Five books you'll never part with:
When I Was the Greatest by Jason Reynolds, my "so black kids can sound like black kids in books?!" book; Grasshopper Jungle by Andrew Smith, my introduction to the power of the absurd in YA; The Color Purple by Alice Walker--Shug Avery is my muse; The Virgin Suicides by Jeffrey Eugenides, see answer above about life change; Harry Potter and the Prisoner of Azkaban by J.K. Rowling, the book when ish got REAL.
Book you most want to read again for the first time:
Allegedly by Tiffany D. Jackson. Maaaan this book.... The experience of reading through to the end and making the discovery of the Thing... I would love to have that experience again. So much emotion! (**deliberately vague response**)
Book I wish I'd written:
Another Brooklyn by Jacqueline Woodson. The fact that Ms. Woodson spans like 20 years--in-depth!--in fewer than 200 pages?! This is a skill I'd like to develop.
Night of Miracles
by Elizabeth Berg
Elizabeth Berg returns to tight-knit Mason, Mo., in Night of Miracles, an engaging stand-alone novel that picks up 10 years after The Story of Arthur Truluv. Lucille Howard--Arthur's never-married neighbor--is a vigorous 93-year-old who bakes sweet treats for Polly's Henhouse, a local café. She also teaches baking classes in her home. With all that work, she decides to take on an assistant. In a scene that is both tender and telling, Lucille reluctantly hires Iris Winters, a baking-illiterate transplant from Boston.
Iris, a divorcée, strives to navigate a life riddled with tragedy and loss, but she is not alone. Her neighbor and friend "Tiny" Dawson is a good-natured, hard-working cabbie with weight and self-image issues. He harbors a secret affection for Monica Mayhew, a friendly waitress at the Henhouse, who is insecure thanks to a toxic former romance. Added to the mix are Jason Summers and his wife, Abby, who move in next door to Lucille. A life-threatening health challenge forces the newcomers to ask their kindly neighbor for help in babysitting their precocious 10-year-old son, Lincoln. Lucille and Link form an unlikely bond that transcends their age difference.
The lives of these well-drawn, interconnected characters orbit Lucille--a strong, resilient woman weathered by hard knocks--whose upbeat spirit influences everyone she encounters in the supportive, small-town community. Well-tended story threads braided with bittersweet plot twists enrich the texture and unifying message of this endearing, feel-good story. --Kathleen Gerard, blogger at Reading Between the Lines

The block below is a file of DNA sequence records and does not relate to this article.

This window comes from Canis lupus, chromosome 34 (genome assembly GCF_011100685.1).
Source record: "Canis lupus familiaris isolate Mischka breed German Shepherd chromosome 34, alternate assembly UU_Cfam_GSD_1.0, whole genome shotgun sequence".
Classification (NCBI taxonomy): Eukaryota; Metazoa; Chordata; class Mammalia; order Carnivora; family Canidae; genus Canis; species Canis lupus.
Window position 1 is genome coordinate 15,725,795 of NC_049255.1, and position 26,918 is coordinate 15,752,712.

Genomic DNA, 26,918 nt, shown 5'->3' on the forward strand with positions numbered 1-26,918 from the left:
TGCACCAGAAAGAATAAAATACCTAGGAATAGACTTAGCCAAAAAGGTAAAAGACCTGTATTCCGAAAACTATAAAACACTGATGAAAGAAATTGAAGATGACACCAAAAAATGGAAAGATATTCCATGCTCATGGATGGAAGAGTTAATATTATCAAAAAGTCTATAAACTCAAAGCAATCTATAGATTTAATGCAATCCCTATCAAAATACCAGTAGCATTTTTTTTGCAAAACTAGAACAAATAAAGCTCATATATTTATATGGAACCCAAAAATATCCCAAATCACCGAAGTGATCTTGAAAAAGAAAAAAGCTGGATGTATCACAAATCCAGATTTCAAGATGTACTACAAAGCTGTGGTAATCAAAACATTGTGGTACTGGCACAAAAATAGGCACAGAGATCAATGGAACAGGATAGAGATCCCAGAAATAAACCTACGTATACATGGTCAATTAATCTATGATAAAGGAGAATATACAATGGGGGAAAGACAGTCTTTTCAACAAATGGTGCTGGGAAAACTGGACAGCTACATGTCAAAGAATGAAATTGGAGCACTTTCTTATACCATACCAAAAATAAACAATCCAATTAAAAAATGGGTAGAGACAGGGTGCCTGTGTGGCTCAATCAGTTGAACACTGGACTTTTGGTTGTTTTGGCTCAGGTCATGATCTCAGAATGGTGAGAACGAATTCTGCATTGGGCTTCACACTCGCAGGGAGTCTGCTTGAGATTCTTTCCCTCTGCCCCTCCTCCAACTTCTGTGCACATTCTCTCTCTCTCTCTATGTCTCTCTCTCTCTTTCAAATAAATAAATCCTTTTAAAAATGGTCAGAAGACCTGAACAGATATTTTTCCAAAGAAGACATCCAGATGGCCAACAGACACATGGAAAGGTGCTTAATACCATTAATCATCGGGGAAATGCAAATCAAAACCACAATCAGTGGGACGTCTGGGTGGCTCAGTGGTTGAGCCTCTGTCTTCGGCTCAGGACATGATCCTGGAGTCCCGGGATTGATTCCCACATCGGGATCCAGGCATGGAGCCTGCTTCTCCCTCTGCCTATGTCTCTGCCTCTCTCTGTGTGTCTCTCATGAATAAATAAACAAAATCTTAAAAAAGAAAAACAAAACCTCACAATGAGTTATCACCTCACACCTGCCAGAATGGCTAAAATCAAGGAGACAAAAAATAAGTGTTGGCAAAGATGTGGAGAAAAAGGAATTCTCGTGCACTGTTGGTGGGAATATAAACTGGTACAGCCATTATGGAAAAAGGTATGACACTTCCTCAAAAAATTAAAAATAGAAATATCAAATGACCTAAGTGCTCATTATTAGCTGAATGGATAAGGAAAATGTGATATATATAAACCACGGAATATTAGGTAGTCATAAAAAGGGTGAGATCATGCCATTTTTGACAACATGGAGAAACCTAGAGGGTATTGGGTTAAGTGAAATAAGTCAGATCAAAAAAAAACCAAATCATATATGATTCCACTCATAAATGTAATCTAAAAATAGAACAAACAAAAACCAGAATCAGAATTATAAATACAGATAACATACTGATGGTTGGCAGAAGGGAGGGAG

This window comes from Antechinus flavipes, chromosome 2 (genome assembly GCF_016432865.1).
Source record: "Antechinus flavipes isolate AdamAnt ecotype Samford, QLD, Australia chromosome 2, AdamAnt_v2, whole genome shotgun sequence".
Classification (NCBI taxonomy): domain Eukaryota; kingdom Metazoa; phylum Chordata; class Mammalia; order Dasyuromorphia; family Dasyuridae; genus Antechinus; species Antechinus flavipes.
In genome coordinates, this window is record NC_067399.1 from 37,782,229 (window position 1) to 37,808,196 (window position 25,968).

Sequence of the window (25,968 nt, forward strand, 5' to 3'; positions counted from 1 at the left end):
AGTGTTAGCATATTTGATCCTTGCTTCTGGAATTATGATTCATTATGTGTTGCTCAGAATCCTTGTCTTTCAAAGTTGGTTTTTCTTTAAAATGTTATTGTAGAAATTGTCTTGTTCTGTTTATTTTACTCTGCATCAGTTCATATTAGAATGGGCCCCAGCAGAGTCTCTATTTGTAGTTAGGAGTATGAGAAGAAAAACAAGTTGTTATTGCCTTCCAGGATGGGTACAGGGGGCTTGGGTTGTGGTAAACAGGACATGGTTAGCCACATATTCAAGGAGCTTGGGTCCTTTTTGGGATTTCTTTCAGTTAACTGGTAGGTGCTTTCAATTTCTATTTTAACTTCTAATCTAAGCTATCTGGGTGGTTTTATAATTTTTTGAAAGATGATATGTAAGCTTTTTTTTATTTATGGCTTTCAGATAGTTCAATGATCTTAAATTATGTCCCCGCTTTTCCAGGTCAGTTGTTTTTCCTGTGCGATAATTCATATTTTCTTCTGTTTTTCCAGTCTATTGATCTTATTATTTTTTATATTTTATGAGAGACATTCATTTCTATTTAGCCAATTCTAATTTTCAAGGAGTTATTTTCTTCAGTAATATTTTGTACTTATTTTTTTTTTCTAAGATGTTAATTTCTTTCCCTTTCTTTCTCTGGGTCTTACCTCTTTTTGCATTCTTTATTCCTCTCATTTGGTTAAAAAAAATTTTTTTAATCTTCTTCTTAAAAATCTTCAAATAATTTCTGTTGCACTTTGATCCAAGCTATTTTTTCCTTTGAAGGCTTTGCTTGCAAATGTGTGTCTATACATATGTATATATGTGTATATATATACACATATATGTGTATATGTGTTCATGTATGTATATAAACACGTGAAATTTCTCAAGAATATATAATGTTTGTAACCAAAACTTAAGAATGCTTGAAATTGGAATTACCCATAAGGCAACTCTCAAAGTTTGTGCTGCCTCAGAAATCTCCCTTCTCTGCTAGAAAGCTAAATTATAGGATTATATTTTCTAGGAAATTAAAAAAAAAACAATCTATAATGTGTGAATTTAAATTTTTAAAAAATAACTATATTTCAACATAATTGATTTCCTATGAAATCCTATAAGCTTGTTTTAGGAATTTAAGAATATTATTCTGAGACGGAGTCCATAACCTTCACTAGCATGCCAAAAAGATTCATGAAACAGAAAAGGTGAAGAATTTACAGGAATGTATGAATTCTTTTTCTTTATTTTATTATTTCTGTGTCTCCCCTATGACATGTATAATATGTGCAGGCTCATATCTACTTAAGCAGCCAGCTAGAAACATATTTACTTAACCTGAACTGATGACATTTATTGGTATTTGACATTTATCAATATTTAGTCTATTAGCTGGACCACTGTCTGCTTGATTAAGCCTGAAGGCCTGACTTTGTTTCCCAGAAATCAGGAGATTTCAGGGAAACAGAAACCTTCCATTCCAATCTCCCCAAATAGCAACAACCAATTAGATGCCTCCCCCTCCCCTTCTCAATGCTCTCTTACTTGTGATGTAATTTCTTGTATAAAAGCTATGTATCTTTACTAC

Discover: Miracles big and small change the lives of ordinary people in a close-knit Midwestern community.
Mystery & Thriller
Ways to Hide in Winter
by Sarah St. Vincent
Kathleen works in a small store at the edge of a state park in Pennsylvania's Blue Ridge Mountains. She was widowed at 22 by a car wreck that left her badly injured, but she insists that she does not have a limp. She wants only to be left alone. But then a stranger appears out of the harsh snow of mountain winter, wearing dress shoes and a disarming expression; his native country is Uzbekistan, and he gives no good reason why he should be lurking out-of-season at the hostel next to Kathleen's store. Despite her instincts, she indulges him with conversation and, eventually, a cautious friendship.
Sarah St. Vincent's first novel, Ways to Hide in Winter, tells the story of these two people, each skittish in their own way, as they avert their eyes from the past. Kathleen keeps her world small: she cares for her grandmother, occasionally visits with an old school friend, warily guards a bad habit or two. The stranger--who has a name, but it's rarely used; Kathleen calls him simply "the stranger"--speaks haltingly of a family and career back home, but there is clearly more that he's not telling.
This is a story of secrets. The stranger confesses to a crime committed back home, but this confession may not be what it seems. As the action of this gripping novel unfolds, then, the mystery of two personal histories races against the present: What will be revealed, and will it be in time to save the protagonists?